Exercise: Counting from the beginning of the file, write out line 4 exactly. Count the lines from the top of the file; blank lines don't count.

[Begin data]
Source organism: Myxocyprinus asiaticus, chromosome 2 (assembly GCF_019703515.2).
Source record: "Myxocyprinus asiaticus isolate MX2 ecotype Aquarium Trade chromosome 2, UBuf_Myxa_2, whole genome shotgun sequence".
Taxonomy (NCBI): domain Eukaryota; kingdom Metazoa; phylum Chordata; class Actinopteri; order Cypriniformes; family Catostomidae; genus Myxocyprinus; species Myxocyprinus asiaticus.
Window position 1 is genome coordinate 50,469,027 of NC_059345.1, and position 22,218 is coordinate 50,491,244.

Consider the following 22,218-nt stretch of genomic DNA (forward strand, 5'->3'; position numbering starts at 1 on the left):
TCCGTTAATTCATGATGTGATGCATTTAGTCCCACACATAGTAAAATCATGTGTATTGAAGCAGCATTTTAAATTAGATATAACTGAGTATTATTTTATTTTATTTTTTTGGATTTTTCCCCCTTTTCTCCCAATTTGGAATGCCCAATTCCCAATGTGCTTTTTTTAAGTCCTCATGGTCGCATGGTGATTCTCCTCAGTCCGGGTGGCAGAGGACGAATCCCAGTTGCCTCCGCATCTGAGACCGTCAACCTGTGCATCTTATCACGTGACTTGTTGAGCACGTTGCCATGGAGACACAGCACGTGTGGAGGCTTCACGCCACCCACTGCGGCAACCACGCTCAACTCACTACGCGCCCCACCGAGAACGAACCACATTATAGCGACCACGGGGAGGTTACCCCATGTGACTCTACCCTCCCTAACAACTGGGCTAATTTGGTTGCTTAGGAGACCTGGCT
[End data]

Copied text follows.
Window position 1 is genome coordinate 50,469,027 of NC_059345.1, and position 22,218 is coordinate 50,491,244.